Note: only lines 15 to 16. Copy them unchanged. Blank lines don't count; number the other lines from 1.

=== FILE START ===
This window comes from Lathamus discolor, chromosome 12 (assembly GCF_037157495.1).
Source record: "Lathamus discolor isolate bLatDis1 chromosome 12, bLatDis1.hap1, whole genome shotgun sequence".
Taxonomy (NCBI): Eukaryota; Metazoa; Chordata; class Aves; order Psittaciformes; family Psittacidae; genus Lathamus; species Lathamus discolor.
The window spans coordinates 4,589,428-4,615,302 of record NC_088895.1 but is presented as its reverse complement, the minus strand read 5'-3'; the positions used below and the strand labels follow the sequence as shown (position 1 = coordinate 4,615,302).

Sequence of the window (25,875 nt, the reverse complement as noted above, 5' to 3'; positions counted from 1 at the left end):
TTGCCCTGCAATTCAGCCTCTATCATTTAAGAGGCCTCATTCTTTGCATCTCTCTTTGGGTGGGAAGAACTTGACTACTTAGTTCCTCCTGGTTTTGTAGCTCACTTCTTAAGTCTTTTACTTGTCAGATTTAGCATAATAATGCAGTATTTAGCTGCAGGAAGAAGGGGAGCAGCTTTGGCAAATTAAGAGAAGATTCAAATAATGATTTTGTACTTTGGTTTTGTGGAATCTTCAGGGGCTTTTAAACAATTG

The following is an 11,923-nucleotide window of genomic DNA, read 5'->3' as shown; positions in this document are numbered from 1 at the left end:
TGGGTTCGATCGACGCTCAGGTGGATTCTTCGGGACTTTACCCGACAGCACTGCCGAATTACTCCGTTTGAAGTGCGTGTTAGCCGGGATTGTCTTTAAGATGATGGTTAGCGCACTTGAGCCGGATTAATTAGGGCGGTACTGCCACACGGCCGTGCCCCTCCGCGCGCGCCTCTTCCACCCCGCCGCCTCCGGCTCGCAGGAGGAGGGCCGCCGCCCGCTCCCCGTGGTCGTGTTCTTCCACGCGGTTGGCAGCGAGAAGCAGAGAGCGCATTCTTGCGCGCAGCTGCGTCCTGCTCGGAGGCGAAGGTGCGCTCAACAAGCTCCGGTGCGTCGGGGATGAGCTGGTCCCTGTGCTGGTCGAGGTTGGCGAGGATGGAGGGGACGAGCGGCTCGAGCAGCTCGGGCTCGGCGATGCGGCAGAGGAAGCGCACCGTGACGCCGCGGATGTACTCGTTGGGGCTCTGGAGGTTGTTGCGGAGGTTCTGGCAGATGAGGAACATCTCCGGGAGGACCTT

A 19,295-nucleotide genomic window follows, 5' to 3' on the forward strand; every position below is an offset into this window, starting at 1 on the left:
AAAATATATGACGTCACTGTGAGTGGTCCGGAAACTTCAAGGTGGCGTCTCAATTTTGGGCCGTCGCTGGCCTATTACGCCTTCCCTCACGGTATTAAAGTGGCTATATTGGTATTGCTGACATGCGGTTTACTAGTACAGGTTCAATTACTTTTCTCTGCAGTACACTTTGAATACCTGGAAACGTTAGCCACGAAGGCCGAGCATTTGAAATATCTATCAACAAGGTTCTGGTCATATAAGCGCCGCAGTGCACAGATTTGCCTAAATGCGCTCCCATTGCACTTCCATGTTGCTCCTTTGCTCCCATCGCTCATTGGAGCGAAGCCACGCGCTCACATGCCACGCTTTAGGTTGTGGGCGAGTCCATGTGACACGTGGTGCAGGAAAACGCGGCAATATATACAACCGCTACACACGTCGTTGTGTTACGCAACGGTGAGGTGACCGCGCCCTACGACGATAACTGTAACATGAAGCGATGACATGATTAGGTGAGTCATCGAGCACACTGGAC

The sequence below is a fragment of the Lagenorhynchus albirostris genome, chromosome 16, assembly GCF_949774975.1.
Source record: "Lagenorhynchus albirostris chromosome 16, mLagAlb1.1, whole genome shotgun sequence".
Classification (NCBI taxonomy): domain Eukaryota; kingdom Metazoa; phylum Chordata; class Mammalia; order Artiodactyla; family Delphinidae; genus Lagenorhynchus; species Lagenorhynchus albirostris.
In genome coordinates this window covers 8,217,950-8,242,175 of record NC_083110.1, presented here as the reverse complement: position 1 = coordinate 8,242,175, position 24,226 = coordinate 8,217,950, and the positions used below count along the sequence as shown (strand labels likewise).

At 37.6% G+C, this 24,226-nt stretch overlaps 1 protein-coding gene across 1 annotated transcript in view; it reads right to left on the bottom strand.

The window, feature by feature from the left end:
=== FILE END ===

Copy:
At 37.6% G+C, this 24,226-nt stretch overlaps 1 protein-coding gene across 1 annotated transcript in view; it reads right to left on the bottom strand.

The window, feature by feature from the left end: